Getting paid to write. Sounds like a dream, right?
I used to be one of those people, who said “there’s no f***ing way anyone is ever going to pay me to write.
Here’s the thing. There are A LOT of horrible writers out there. Like, “I don’t know the difference between their there and they’re” writers.
Somehow, these same people get put in charge of marketing campaigns, creating newsletters, and work in PR for major corporations.
So you better believe, someone who calls themselves a writer can SURE AS HELL make a living writing.
So, you want to write creatively, but need to get paid. Ergo, you have to find clients who need your amazingly crafted writing skills.
First, reach out to people who know your skills. Have friends that own a business? The chances are that they have an email list, or web pages are in dire need of updating.
If you have experience in marketing, SEO, or website optimization, bonus points for you! This makes it SUPER easy to reach out to small businesses that you're passionate about. Pitch them your ideas, writing skills, and marketing background.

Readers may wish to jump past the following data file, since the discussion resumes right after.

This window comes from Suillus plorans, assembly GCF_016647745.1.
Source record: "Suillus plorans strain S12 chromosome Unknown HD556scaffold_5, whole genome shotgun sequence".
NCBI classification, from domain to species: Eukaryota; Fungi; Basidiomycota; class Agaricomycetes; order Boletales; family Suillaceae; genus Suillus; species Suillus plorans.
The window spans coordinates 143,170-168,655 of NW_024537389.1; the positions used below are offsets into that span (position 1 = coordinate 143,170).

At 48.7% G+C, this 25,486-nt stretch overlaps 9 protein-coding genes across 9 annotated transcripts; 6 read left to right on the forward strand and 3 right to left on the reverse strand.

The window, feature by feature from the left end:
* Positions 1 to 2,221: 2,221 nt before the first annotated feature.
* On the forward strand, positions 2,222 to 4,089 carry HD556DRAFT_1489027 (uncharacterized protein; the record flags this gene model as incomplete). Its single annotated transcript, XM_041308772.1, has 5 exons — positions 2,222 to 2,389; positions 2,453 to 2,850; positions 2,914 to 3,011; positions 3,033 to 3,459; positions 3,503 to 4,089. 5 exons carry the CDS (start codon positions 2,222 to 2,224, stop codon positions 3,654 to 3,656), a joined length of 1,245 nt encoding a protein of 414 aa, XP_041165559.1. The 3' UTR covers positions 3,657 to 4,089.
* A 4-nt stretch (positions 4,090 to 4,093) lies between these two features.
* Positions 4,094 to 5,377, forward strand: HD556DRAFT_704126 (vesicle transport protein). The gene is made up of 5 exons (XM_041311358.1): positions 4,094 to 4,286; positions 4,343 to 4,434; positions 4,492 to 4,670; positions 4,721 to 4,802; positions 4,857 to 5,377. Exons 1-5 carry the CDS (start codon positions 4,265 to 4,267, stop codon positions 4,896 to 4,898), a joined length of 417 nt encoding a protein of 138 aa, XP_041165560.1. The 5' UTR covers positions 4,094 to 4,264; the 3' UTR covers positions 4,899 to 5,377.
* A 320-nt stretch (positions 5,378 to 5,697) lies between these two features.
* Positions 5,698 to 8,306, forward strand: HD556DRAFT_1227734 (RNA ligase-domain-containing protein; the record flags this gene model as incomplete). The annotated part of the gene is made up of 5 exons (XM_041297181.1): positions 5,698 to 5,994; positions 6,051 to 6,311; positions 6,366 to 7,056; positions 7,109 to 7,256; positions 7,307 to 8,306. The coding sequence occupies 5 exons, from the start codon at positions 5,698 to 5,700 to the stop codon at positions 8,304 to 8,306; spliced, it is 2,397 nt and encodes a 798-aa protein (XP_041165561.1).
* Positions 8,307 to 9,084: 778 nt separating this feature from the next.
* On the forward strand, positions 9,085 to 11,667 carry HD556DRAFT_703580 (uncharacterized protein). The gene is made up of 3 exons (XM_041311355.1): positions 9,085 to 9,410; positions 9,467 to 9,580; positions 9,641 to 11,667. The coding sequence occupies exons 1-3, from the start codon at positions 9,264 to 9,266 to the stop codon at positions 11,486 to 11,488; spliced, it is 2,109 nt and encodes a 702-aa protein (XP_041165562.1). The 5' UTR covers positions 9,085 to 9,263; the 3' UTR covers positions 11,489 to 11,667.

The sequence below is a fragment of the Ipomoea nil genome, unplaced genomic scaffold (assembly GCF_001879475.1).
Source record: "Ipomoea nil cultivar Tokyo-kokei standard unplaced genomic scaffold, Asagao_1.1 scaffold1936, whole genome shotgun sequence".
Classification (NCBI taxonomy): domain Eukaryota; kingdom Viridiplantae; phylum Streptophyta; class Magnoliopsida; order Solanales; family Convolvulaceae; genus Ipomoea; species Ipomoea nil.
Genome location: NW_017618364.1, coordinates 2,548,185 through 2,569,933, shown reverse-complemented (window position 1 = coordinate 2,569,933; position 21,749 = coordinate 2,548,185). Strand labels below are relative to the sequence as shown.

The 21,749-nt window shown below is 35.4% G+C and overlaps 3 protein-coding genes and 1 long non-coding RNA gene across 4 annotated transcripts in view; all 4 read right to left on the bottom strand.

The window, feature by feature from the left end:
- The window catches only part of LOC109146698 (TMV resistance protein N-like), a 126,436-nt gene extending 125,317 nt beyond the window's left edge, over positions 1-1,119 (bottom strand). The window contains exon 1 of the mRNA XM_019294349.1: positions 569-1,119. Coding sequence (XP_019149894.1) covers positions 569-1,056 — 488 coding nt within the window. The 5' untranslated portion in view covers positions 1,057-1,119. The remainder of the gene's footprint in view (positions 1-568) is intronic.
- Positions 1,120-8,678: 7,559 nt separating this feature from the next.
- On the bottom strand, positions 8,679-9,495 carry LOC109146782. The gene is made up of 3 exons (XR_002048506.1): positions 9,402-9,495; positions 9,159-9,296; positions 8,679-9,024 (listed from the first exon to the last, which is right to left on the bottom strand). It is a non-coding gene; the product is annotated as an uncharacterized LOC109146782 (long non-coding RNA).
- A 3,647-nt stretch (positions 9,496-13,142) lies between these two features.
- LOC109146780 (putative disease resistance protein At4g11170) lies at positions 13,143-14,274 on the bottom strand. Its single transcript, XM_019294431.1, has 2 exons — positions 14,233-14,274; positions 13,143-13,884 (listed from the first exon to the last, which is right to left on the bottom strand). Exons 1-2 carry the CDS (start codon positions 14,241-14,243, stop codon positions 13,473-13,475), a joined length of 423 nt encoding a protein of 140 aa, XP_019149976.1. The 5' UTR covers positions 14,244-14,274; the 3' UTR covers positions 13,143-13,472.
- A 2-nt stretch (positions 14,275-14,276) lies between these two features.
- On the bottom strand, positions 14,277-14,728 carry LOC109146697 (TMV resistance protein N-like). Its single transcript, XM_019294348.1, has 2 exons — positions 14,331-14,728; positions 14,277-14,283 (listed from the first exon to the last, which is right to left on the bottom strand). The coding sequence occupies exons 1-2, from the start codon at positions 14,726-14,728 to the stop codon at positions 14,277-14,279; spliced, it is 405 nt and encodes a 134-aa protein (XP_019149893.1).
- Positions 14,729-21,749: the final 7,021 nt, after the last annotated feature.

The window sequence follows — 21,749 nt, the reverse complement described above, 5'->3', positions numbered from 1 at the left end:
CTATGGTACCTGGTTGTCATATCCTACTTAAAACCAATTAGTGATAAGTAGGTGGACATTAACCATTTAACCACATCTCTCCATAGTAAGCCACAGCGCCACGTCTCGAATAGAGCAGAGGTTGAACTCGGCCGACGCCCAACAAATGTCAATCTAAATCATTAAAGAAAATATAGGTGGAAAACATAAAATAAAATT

Check out Upwork, Indeed, Angel.co and any other forums you may know to find writing work. There are millions of companies that need your help, because, as I said, most people cannot write or communicate well.
Build A Portfolio
So, you've had a few bites. Now, people want to see what you can do.
Having a portfolio ready to show potential clients is very important. They'll want to see the different types of writing you've done, as well as the kinds of topics you've covered.
Don't have a portfolio?
Start a blog. Blogging is a great way to build up your website, establish yourself as a consistent writer and creator, and will help with your visibility. Cover different topics and try to write in a variety of styles - this will make your blog a great place to send your potential clients.
Your First Client
So, you've landed your first client. Way to be!
When building a partnership with your first client, there are a few important things to consider.
- How will you communicate?
- How much content will you be producing for them every week/month?
- What is your rate of pay?
- How will you get paid?
Sign a contract with EVERY CLIENT you work with (before producing any work for them). It may seem like a formality, but many writers make the mistake of trusting clients and then NEVER get paid!